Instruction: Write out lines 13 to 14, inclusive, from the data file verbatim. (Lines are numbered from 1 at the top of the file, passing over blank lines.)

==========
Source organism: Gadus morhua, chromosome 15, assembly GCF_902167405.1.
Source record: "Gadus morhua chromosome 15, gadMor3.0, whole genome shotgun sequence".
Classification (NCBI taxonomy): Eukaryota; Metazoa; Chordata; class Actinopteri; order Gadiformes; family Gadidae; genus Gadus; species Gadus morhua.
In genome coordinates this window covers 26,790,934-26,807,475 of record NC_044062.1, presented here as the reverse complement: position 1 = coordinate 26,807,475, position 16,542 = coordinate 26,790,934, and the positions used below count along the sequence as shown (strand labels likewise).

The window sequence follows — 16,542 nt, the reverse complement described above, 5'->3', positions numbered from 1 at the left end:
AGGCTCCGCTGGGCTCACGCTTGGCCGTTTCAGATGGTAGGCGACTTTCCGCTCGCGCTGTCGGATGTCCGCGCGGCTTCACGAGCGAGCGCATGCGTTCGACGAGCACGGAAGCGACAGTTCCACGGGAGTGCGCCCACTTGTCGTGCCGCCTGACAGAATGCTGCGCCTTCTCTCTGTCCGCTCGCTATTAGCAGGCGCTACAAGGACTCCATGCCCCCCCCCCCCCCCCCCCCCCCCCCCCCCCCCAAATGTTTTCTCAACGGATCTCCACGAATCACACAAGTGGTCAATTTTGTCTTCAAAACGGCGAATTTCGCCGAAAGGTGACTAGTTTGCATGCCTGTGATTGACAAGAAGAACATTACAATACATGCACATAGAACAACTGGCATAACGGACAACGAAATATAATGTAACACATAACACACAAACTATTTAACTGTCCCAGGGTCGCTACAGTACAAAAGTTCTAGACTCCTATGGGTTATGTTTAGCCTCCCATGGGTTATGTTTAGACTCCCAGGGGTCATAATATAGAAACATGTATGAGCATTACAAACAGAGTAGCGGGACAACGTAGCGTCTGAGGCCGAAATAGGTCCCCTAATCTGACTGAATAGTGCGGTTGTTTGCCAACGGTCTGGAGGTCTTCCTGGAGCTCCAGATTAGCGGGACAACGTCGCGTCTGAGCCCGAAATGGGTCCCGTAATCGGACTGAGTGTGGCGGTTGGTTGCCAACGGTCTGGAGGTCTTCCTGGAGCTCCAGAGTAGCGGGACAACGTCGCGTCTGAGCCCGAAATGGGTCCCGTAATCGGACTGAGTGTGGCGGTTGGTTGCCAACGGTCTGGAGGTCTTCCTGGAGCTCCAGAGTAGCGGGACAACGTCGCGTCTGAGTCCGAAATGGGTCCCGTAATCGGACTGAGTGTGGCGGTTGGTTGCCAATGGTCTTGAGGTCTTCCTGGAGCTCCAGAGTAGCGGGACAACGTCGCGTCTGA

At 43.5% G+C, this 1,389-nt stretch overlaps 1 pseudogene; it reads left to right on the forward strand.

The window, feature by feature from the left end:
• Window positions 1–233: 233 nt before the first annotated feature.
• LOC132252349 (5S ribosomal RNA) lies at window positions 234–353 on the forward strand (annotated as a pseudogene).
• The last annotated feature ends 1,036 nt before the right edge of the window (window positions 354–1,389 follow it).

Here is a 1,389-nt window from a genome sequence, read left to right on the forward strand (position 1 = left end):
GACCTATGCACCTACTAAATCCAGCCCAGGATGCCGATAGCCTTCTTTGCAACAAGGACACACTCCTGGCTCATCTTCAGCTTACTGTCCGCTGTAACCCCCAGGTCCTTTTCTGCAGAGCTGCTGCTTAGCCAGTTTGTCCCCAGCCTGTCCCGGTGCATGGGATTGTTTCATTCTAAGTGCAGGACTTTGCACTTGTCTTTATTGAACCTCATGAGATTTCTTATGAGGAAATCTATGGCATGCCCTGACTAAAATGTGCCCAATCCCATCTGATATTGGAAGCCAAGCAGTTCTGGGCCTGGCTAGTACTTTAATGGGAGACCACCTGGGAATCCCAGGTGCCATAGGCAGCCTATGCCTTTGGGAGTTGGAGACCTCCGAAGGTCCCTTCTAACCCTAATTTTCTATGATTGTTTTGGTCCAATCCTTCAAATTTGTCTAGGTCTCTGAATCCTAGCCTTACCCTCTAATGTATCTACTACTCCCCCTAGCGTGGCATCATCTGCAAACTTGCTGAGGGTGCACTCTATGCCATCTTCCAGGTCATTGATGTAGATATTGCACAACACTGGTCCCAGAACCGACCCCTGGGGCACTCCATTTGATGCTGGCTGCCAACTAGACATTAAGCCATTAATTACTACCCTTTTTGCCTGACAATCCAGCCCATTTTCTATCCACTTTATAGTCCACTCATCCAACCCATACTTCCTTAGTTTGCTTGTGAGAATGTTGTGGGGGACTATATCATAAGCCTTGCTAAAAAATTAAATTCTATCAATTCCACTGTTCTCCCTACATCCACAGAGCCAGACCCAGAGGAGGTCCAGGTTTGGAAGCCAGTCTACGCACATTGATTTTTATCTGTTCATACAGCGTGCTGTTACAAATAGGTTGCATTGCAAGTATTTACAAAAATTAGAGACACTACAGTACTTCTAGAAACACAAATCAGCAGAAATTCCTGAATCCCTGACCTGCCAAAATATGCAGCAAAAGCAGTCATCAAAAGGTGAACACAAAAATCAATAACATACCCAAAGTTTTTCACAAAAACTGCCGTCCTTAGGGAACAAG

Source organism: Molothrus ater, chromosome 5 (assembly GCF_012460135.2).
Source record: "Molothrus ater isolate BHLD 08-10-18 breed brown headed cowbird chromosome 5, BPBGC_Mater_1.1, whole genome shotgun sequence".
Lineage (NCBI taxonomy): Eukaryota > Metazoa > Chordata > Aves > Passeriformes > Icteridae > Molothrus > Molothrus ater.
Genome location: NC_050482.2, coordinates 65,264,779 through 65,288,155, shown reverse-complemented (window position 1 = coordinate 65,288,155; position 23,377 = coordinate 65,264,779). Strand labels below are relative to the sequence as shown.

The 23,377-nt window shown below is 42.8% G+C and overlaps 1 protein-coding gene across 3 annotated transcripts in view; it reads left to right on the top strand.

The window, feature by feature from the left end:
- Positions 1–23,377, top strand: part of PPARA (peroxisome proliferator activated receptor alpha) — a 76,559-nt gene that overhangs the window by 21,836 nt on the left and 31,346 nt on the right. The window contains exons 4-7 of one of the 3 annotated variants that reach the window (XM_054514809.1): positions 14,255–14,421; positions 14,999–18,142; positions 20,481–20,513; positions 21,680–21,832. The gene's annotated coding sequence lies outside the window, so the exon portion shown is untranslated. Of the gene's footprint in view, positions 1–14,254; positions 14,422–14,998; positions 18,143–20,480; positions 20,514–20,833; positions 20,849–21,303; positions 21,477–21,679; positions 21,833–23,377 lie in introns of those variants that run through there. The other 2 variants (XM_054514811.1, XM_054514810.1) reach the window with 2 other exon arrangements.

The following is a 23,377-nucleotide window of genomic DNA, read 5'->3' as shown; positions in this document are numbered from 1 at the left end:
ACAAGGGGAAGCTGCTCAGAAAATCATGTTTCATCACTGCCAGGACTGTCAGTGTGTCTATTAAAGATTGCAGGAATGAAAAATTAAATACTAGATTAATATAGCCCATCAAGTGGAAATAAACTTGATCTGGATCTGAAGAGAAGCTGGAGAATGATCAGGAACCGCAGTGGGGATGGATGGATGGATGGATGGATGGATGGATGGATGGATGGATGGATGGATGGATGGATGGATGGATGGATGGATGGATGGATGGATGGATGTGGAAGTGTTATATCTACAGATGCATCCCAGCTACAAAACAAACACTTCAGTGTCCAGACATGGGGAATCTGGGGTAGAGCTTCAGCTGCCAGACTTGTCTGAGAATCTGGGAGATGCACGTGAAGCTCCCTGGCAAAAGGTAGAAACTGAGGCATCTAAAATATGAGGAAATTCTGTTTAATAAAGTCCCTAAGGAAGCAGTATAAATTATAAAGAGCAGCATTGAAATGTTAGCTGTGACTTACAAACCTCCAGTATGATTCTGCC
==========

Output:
GACCTATGCACCTACTAAATCCAGCCCAGGATGCCGATAGCCTTCTTTGCAACAAGGACACACTCCTGGCTCATCTTCAGCTTACTGTCCGCTGTAACCCCCAGGTCCTTTTCTGCAGAGCTGCTGCTTAGCCAGTTTGTCCCCAGCCTGTCCCGGTGCATGGGATTGTTTCATTCTAAGTGCAGGACTTTGCACTTGTCTTTATTGAACCTCATGAGATTTCTTATGAGGAAATCTATGGCATGCCCTGACTAAAATGTGCCCAATCCCATCTGATATTGGAAGCCAAGCAGTTCTGGGCCTGGCTAGTACTTTAATGGGAGACCACCTGGGAATCCCAGGTGCCATAGGCAGCCTATGCCTTTGGGAGTTGGAGACCTCCGAAGGTCCCTTCTAACCCTAATTTTCTATGATTGTTTTGGTCCAATCCTTCAAATTTGTCTAGGTCTCTGAATCCTAGCCTTACCCTCTAATGTATCTACTACTCCCCCTAGCGTGGCATCATCTGCAAACTTGCTGAGGGTGCACTCTATGCCATCTTCCAGGTCATTGATGTAGATATTGCACAACACTGGTCCCAGAACCGACCCCTGGGGCACTCCATTTGATGCTGGCTGCCAACTAGACATTAAGCCATTAATTACTACCCTTTTTGCCTGACAATCCAGCCCATTTTCTATCCACTTTATAGTCCACTCATCCAACCCATACTTCCTTAGTTTGCTTGTGAGAATGTTGTGGGGGACTATATCATAAGCCTTGCTAAAAAATTAAATTCTATCAATTCCACTGTTCTCCCTACATCCACAGAGCCAGACCCAGAGGAGGTCCAGGTTTGGAAGCCAGTCTACGCACATTGATTTTTATCTGTTCATACAGCGTGCTGTTACAAATAGGTTGCATTGCAAGTATTTACAAAAATTAGAGACACTACAGTACTTCTAGAAACACAAATCAGCAGAAATTCCTGAATCCCTGACCTGCCAAAATATGCAGCAAAAGCAGTCATCAAAAGGTGAACACAAAAATCAATAACATACCCAAAGTTTTTCACAAAAACTGCCGTCCTTAGGGAACAAG

Source organism: Molothrus ater, chromosome 5 (assembly GCF_012460135.2).